Robert E. Mccurry; H. Edward Rowe; Richard C. Moore; Gregdixon; Dennis Brown; Robert A. Collins; Richard L.weightman; Dennis A. Corle; Daniel Eylar; David A. Eylar;carroll L. Torberson; Carlton Curtis; Mark A. Bilbrey;olin R. Adams; Billy Arnold; Gary L. Arnold; Michael S.backhaus; Bill G. Brewer; Price Brown; Richard A. Cloyed;john W. Curtis; Charles Day; Jesse Day; Stephen L.ferguson; J. Michael Gibbs; Earl Hargis; Allen R.kincaid; Francis J. Kuhlman; Larry L. Lautaret; Carl W.laurent; David H. Hydick; Richard May; George F. Monday;gerald L. Pope; Eric L. Rist; Philip A. Schmidt; Tumisschurman; Clifford Sims; Dennis A. Sims; Harry R. Smith;dale R. Spear; Edward L. Thibodeauz; Ronald L. Tottingham;gary J. Uit De Flesch; Leslie A. Warren; Jerry West;gary H. Williams; Samuel L. Woodruff; Dennis E. Fountain;carl Spencer, Jr.; Harvey Schultz; Gary Lee Peterson;ralph H. Liles; Michael Mckinney; Alfred J. Riley; Dalek. Dykema; Brandon Dykema; Howard Quinlan; Robertmuncaster; Gary Lee Ashford; H. Lynn Bowen; Richardgregory; Michael Wolfram; Herbert Lawson; Phillip Liles;and Jean Perry, Appellants, v. Fred Tesch, in His Official Capacity As Sheriff of Casscounty, Nebraska, and Individually; Larry Shelbourn, in Hisofficial Capacity As Chief Deputy Sheriff of Cass County,nebraska, and Individually; Raymond Syslo, in His Officialcapacity As a Captain of the Nebraska State Patrol, Andindividually; Ronald D. Moravec, in His Official Capacityas Cass County Attorney; Paul L. Douglas, in His Officialcapacity As Attorney General of Nebraska, Appellees, 738 F.2d 271 (8th Cir. 1984)Annotate this Case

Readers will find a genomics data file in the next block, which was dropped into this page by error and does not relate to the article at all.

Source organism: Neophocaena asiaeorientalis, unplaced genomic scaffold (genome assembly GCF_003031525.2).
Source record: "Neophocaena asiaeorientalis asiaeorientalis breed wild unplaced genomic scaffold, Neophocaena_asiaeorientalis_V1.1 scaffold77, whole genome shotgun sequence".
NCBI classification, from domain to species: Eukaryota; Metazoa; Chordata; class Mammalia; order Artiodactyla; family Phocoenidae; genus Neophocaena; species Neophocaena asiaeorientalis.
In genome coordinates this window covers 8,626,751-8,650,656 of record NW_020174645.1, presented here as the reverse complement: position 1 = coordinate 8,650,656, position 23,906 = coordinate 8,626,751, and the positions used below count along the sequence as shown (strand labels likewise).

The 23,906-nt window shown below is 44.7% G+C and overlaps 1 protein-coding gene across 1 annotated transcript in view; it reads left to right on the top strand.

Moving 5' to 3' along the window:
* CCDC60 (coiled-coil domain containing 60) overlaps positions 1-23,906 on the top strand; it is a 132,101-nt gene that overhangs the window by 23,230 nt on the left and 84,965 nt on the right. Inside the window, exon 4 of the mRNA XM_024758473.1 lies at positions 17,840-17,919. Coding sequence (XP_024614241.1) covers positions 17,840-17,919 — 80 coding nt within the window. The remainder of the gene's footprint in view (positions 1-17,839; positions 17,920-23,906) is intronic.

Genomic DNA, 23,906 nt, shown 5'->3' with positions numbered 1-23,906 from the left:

Jerry W. Katskee and Milton A. Katskee of Katskee & Henatsch, Omaha, Neb. and Paul L. Douglas, Atty. Gen. and Harold Mosher, Asst. Atty. Gen., Lincoln, Neb., for appellees.
Michael P. Farris, Washington, D.C., for appellants.
Before BRIGHT, ARNOLD and FAGG, Circuit Judges.
ARNOLD, Circuit Judge.